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Urging School Districts to Help Fight the COVID-19 Surge in Michigan

LANSING – State Superintendent Dr. Michael Rice is urging Michigan school districts to support Governor Gretchen Whitmer’s call today to have high schools pause in-person learning and postpone youth sports for the next two weeks in response to the recent surge in COVID-19 cases and hospitalizations.

“Our recent COVID case numbers are the highest in the nation, and hospitalizations have climbed significantly in the last month. Michigan educators, students, and families have risen to the challenge over the past year, and I am confident they will continue to do what is needed to help save lives as we keep fighting the pandemic,” said State Superintendent Dr. Michael Rice. “I support the recommendations of the governor. I urge schools to contribute the next two weeks toward the common good of our state and the health of our residents.”

Earlier this week, the U.S. Department of Education (USED) denied Michigan’s request to waive the federal requirement for state summative assessments. As a result, local school districts will be expected to administer the state tests. These tests include the Michigan Merit Exam (MME), including SAT, for students in 11th grade.

Last year, the Michigan Department of Education (MDE) requested and received federal waivers to required state summative assessments and school accountability requirements associated with those tests. In late January, given the COVID-19 pandemic that has continued to disrupt the education of Michigan’s 1.5 million students, MDE again requested waivers to federal requirements for state summative tests, as well as waivers of associated high-stakes accountability requirements. The accountability waivers were approved on March 26.

“We fought hard to waive state assessments again this year, but the U.S. Department of Education ignored Michigan’s very specific challenges during the pandemic, including our low percentages of students in in-person instruction and our recent COVID-19 cases, the highest in the nation,” Dr. Rice said. “We did receive a waiver for federal school accountability requirements that include the need for 95 percent student participation on the state tests, but not for the tests themselves.”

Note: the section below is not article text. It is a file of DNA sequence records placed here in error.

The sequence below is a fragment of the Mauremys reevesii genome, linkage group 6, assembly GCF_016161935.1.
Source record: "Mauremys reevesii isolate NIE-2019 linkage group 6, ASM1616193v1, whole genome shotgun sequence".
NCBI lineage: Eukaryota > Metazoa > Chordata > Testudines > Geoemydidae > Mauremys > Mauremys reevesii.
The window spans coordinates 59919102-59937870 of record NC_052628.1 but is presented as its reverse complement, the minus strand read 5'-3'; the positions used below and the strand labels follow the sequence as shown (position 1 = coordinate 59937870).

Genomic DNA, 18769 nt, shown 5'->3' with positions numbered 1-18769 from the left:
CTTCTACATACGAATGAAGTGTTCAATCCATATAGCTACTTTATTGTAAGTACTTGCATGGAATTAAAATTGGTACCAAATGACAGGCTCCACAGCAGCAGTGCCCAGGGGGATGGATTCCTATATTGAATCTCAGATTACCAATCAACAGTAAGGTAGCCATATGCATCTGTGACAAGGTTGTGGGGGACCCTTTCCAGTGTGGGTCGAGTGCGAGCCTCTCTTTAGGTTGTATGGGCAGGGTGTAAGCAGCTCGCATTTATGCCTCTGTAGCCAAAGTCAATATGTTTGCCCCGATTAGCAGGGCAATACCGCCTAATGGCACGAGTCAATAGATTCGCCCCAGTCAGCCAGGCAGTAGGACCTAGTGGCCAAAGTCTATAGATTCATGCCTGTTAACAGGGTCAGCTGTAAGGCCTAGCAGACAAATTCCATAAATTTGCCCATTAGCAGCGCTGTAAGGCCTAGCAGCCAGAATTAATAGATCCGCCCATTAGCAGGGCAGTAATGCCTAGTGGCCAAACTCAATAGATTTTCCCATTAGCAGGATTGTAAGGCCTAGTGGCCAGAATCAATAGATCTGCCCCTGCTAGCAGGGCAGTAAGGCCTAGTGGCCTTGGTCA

MDE has informed school districts that during the COVID-19 pandemic, it does not support requiring otherwise remote or virtual students to be brought into school solely for the purpose of state assessment. Districts will have to offer remote or virtual students the opportunity to come into school to take the appropriate state summative assessments. However, those remote-only students will not be required to come into school for the sole purpose of taking the assessments.

In the presence of the federal government’s denial of Michigan’s request to forego this year’s M-STEP, MME, and MI-ACCESS tests during the pandemic, the effect of local school districts supporting the governor’s call and pausing in-person instruction in high schools for the next two weeks is that state assessments will have to be pushed back to later dates in the testing windows.

Taking into consideration the unpredictability of the pandemic, the Michigan Department of Education (MDE) added additional test dates and extended test windows for the state summative assessments, including the MME, to provide as much flexibility as possible during this unprecedented year.

MDE has also worked with the College Board to secure alternate dates for high school juniors to take the national SAT with essay exam. The original date is     April 13, with alternate dates of April 27 and May 18. The PSAT 8/9 exam for 9th graders has an original testing window of April 13-16, with an alternate testing window of April 27-May 7.

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